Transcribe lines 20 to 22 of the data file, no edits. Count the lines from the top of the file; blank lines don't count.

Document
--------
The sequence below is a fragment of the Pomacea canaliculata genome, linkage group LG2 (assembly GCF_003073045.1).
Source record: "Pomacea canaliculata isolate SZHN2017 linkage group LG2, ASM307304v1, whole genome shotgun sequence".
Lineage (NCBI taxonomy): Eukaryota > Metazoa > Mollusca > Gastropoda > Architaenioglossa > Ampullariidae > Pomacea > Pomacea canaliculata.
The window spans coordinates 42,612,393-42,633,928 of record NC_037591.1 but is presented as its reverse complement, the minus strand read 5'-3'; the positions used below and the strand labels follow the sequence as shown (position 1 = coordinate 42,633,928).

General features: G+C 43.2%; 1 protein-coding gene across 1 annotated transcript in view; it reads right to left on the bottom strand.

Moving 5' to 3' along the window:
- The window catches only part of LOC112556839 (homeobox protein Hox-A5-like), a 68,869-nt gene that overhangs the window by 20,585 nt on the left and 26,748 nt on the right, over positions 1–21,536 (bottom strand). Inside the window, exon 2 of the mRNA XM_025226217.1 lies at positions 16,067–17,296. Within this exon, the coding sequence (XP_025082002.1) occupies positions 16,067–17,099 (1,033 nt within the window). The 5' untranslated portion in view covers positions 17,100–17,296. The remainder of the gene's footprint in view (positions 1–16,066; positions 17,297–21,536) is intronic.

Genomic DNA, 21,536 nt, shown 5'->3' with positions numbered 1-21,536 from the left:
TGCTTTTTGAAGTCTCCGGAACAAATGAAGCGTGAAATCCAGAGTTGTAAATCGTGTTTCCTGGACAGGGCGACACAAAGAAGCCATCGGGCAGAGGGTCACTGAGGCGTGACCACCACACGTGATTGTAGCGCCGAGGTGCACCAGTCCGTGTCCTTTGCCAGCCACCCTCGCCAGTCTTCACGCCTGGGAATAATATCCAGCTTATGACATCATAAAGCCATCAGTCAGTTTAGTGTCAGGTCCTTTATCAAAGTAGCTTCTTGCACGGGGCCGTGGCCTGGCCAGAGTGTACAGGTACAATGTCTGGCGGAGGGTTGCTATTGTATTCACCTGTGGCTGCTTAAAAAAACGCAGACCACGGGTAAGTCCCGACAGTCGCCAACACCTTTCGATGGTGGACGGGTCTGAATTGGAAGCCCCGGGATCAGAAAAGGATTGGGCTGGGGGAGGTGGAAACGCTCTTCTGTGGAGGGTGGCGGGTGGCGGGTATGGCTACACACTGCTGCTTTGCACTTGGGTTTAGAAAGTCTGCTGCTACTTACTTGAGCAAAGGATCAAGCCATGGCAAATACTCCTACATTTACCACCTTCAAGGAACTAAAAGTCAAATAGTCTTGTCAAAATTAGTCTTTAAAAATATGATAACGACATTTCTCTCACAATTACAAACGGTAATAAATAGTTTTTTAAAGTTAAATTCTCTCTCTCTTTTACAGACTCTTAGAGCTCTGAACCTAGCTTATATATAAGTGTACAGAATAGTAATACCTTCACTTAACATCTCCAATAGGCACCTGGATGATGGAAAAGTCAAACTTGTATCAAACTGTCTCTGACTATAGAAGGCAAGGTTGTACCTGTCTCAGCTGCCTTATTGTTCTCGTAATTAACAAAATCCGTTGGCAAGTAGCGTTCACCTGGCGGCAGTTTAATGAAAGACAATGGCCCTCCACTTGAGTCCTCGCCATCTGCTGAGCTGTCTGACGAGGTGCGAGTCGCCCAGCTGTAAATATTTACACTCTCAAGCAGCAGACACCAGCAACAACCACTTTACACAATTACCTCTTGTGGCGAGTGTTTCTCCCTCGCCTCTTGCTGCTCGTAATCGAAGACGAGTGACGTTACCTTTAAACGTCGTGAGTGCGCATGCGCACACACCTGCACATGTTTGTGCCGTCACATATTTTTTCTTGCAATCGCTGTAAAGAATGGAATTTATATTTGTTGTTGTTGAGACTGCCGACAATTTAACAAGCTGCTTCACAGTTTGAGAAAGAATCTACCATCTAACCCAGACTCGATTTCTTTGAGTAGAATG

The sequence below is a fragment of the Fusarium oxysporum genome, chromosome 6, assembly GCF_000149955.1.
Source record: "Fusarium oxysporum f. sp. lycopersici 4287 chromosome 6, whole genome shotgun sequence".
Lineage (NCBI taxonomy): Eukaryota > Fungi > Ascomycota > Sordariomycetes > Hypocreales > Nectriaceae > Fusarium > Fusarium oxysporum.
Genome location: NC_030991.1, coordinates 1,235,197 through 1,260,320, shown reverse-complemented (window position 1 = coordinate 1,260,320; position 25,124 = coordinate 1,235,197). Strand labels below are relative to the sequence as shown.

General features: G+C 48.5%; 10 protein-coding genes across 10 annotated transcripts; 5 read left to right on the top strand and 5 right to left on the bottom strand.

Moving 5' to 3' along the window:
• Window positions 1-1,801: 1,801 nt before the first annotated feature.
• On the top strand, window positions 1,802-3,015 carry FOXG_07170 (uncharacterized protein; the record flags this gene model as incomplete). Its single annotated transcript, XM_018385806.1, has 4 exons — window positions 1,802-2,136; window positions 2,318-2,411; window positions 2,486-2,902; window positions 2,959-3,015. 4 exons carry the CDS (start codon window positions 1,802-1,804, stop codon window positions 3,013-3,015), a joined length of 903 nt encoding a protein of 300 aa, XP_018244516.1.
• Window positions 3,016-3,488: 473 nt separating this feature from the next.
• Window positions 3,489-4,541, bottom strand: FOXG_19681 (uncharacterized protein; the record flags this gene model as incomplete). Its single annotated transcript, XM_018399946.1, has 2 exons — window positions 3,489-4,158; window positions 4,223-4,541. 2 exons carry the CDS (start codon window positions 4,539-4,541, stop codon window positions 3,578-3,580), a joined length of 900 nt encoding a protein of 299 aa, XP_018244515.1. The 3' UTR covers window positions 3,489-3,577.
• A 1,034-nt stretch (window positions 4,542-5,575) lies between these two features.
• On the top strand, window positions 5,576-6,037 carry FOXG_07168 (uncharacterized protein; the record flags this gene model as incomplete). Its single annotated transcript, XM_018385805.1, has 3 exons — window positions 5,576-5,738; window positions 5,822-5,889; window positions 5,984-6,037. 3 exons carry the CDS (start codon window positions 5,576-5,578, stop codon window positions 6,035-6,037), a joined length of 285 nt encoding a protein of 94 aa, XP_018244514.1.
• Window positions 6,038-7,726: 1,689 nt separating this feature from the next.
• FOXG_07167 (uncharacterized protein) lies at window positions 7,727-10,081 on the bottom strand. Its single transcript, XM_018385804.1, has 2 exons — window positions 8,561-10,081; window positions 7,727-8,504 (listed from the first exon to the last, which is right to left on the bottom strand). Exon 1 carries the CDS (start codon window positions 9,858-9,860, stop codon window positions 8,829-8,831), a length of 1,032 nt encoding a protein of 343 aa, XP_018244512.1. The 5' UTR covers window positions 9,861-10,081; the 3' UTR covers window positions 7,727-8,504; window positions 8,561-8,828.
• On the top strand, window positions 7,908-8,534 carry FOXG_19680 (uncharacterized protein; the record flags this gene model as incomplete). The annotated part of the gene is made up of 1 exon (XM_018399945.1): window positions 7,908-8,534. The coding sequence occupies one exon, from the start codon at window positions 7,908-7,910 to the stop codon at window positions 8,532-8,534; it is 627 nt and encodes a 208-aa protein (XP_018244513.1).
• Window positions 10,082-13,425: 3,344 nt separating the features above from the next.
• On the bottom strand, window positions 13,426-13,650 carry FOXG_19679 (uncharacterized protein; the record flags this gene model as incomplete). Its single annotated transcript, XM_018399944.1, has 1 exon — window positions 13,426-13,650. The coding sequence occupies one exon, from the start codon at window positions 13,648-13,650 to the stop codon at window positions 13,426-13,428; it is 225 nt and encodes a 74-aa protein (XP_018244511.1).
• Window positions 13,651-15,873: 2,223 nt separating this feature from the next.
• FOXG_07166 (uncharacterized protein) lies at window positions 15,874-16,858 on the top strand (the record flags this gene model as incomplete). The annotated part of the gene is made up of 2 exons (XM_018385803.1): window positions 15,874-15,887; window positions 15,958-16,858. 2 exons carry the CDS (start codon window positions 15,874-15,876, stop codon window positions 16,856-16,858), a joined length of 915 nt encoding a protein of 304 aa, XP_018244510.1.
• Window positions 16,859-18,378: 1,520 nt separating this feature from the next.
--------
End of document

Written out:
• A 1,034-nt stretch (window positions 4,542-5,575) lies between these two features.
• On the top strand, window positions 5,576-6,037 carry FOXG_07168 (uncharacterized protein; the record flags this gene model as incomplete). Its single annotated transcript, XM_018385805.1, has 3 exons — window positions 5,576-5,738; window positions 5,822-5,889; window positions 5,984-6,037. 3 exons carry the CDS (start codon window positions 5,576-5,578, stop codon window positions 6,035-6,037), a joined length of 285 nt encoding a protein of 94 aa, XP_018244514.1.
• Window positions 6,038-7,726: 1,689 nt separating this feature from the next.